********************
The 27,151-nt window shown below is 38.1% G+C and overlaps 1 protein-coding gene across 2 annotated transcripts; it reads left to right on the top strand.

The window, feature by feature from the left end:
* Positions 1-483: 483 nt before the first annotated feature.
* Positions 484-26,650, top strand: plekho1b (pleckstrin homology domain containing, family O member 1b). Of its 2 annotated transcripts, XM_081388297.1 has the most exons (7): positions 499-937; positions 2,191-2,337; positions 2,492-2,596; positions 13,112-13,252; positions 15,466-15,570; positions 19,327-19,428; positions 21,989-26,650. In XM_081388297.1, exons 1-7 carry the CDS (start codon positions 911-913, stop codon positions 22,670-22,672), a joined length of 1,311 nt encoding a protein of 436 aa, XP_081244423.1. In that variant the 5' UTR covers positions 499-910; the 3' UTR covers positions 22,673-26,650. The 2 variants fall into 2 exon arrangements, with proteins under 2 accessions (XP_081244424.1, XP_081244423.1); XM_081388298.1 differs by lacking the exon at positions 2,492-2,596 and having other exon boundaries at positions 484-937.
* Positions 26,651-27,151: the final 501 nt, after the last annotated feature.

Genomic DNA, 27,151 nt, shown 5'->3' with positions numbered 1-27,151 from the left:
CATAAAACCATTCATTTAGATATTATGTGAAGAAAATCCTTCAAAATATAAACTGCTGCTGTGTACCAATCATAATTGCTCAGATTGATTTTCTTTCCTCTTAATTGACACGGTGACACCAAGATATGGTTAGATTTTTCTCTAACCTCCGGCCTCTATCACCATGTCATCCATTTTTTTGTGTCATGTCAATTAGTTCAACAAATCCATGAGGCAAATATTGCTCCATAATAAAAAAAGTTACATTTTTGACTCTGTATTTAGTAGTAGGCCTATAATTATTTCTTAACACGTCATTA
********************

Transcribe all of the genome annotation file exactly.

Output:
The 27,151-nt window shown below is 38.1% G+C and overlaps 1 protein-coding gene across 2 annotated transcripts; it reads left to right on the top strand.

The window, feature by feature from the left end:
* Positions 1-483: 483 nt before the first annotated feature.
* Positions 484-26,650, top strand: plekho1b (pleckstrin homology domain containing, family O member 1b). Of its 2 annotated transcripts, XM_081388297.1 has the most exons (7): positions 499-937; positions 2,191-2,337; positions 2,492-2,596; positions 13,112-13,252; positions 15,466-15,570; positions 19,327-19,428; positions 21,989-26,650. In XM_081388297.1, exons 1-7 carry the CDS (start codon positions 911-913, stop codon positions 22,670-22,672), a joined length of 1,311 nt encoding a protein of 436 aa, XP_081244423.1. In that variant the 5' UTR covers positions 499-910; the 3' UTR covers positions 22,673-26,650. The 2 variants fall into 2 exon arrangements, with proteins under 2 accessions (XP_081244424.1, XP_081244423.1); XM_081388298.1 differs by lacking the exon at positions 2,492-2,596 and having other exon boundaries at positions 484-937.
* Positions 26,651-27,151: the final 501 nt, after the last annotated feature.

Genomic DNA, 27,151 nt, shown 5'->3' with positions numbered 1-27,151 from the left:
CATAAAACCATTCATTTAGATATTATGTGAAGAAAATCCTTCAAAATATAAACTGCTGCTGTGTACCAATCATAATTGCTCAGATTGATTTTCTTTCCTCTTAATTGACACGGTGACACCAAGATATGGTTAGATTTTTCTCTAACCTCCGGCCTCTATCACCATGTCATCCATTTTTTTGTGTCATGTCAATTAGTTCAACAAATCCATGAGGCAAATATTGCTCCATAATAAAAAAAGTTACATTTTTGACTCTGTATTTAGTAGTAGGCCTATAATTATTTCTTAACACGTCATTA